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glorfon

Bricks v. concrete

So, I think we're in agreement we'll build underground.  Up until now we've been working under the assumption that we'll use concrete.  However, has any one considered bricks?  I think bricks might work better.   Mostly because if we use brinks we don't need to make forms to pour the concrete into.
Zeerahks

AFAIK, mortar doesn't hold up very well to the damp...
UnMeilleurReve

We need to get in contact with the masons and convince them to share the secrets of making underground tunnels, lol.
vov35

i am pretty sure concrete would work better... wood for molds if pretty cheap
glorfon

On advantage of bricks is that we could add on with out having to dig up the surface.  If we used concrete we would have to remove the surface pour the concrete and than bury it.
Zeerahks

Why do you say that?  Couldn't we pour the concrete in the tunnels themselves, as long as we have a fairly good airflow, and then put it up?  There's no reason to dig to the surface!
glorfon

Well firstthere's the issue of getting the concrete down there.  That aside concrete has to be poured into molds.  There would be no way of getting the out side of the mold into place to pour the concrete.
vov35

but, the mold is going to go in though the tunnel entrance...
that entrance should be the same size as the tunnel...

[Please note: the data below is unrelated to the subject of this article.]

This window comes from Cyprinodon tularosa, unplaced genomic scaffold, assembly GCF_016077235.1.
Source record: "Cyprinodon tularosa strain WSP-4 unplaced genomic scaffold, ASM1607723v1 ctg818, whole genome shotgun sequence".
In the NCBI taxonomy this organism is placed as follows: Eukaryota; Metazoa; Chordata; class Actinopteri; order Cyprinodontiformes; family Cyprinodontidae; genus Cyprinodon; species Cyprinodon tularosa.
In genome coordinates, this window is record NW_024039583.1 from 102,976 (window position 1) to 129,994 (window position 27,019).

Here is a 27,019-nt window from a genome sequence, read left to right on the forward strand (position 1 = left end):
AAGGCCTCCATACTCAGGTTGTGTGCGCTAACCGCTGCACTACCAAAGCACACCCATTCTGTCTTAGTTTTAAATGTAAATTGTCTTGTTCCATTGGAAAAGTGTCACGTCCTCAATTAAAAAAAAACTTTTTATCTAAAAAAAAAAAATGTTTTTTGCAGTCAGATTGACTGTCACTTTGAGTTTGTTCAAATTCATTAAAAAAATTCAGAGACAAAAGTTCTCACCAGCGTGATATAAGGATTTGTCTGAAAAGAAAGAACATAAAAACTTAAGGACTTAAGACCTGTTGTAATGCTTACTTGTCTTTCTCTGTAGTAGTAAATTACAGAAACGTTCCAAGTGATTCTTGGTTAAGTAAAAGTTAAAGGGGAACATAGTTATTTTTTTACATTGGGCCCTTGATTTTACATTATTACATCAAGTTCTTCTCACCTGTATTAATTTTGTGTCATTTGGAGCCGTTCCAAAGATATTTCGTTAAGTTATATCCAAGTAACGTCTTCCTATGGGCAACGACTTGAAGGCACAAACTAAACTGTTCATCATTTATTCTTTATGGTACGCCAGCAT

glorfon

What do you mean?
Zeerahks

Can't we assemble the mold inside the tunnel?  Who says we have to construct it outside?
vov35

that too  Laughing  Razz
glorfon

There would have to be an out side of the mold to hold it in place. Plus we would have to get on top of the mold to pour the concrete into it.
vov35

a tunnel that goes down is hard to be underneath of :p
Zeerahks

Quote:
a tunnel that goes down is hard to be underneath of :p


WTF???

Quote:
There would have to be an out side of the mold to hold it in place. Plus we would have to get on top of the mold to pour the concrete into it.


I'm not quite understanding you.  I get that we can't make the whole wall and put it up, but couldn't we make a wall in say, four sections?

In fact, we'll want to make a sectioned wall, because of temperature fluctuations and water freezing.  If we use four sections, held together with a light mortar (maybe even sloped ever so slightly outward?), we can avoid most water damage and make the walls inside the underground rooms.
glorfon

So you mean some what of a composite of the two.  Giant slabs of concrete held together with mortar (basically big bricks).
Zeerahks

No mortar, just the weight of the slabs themselves (these are thick!!).  Also, not having mortar will allow them to shift around a bit more.